A Michigan system that tracks suspected opioid deaths and naloxone use by first responders gives a better picture of how opioid overdoses rose after the start of the COVID-19 pandemic.
The real-time tracking system developed by the University of Michigan Injury Prevention Center (IPC), in partnership with the Michigan High Intensity Drug Traffic Area program from the federal government, shows a 15 percent rise in suspected opioid overdose deaths across Michigan since March, and a 29 percent increase in the use of opioid overdose reversal drug Naloxone.
Called the System for Opioid Overdose Surveillance, or SOS for short, the system gathers data from EMS agencies and medical examiners across most of Michigan and generates daily updates. The data shows the two epidemics – COVID-19 and the opioid crisis – may be linked.
“While we don’t have a cause-and-effect explanation for what we’re seeing, we know that in the first few months after the pandemic arrived in Michigan, many people were avoiding emergency departments unless they had severe symptoms of COVID-19,” says IPC director Patrick Carter, M.D., an emergency medicine physician at Michigan Medicine, U-M’s academic medical center.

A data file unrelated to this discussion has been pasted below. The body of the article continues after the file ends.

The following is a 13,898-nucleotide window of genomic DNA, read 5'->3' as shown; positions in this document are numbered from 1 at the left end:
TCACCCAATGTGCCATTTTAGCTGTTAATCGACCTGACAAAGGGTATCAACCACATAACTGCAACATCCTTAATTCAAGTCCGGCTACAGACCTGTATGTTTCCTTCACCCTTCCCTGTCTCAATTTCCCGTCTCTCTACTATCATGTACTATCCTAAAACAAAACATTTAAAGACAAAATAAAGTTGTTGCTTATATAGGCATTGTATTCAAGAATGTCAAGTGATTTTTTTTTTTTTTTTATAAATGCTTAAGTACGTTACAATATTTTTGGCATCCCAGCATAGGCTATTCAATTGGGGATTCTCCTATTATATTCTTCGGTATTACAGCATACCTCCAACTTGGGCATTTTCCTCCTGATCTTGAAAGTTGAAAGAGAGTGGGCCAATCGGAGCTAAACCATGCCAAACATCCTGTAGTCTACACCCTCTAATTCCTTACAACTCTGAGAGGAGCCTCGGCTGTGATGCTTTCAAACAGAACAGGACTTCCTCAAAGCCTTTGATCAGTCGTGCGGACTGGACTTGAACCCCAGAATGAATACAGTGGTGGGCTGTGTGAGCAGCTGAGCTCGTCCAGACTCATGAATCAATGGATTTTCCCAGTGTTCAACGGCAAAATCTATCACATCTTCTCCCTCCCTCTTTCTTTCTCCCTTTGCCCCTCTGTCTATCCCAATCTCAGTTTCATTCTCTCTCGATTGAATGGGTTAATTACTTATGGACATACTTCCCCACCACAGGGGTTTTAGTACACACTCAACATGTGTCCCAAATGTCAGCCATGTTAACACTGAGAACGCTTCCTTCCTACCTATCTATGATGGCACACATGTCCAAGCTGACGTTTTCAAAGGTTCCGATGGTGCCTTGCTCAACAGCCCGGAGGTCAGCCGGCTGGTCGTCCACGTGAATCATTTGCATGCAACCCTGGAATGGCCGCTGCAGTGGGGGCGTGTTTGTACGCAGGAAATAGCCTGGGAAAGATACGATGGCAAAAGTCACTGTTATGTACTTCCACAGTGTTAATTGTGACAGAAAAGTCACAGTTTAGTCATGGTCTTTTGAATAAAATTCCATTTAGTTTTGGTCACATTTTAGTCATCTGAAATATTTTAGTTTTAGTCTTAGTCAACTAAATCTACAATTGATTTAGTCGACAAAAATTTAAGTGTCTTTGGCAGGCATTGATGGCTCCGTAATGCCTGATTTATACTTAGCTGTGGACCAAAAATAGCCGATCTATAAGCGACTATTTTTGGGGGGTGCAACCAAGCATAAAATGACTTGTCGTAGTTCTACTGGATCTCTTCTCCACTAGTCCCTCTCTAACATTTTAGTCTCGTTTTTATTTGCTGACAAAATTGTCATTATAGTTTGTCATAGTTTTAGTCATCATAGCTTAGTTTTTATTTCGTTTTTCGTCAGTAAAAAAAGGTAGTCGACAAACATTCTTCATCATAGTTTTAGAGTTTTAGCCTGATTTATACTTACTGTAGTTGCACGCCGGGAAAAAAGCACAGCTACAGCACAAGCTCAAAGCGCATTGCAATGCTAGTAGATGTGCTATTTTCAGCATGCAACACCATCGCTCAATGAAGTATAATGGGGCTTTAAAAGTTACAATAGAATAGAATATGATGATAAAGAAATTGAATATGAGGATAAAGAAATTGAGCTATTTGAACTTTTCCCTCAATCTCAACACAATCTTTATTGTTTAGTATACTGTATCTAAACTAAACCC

Carter said the increase in opioid-related fatalities during the initial months of the pandemic fit the pattern of people slipping back into opioid use. The isolation and stress of the pandemic, coupled with the loss of jobs and insurance, as well as social distancing, all added to the changing ways people were using opioids, he said.
The data shows that each week in the first two months of 2020, between 30 and 40 Michigan residents died of suspected opioid overdoses. But as the coronavirus took hold of the state in mid-March, that number rose to over 40 a week and kept rising through early June. Levels didn’t fall until late August.
Additionally, the use of Naloxone by emergency medical responders was around 250 a week at the beginning of the year but began to rise steadily in mid-March, peaking at nearly 400 a week in early August.
County-level data also shows that counties hit hardest by COVID-19 had the largest relative increases in overdose deaths.
The SOS system offers a public dashboard showing county- and state-level data. First responders and public health agencies are provided password-protected access that gives more detailed information.
Plans for the SOS system encompass enhancing the dashboard by adding spike alerts, data overlays, and customizable geographic windows.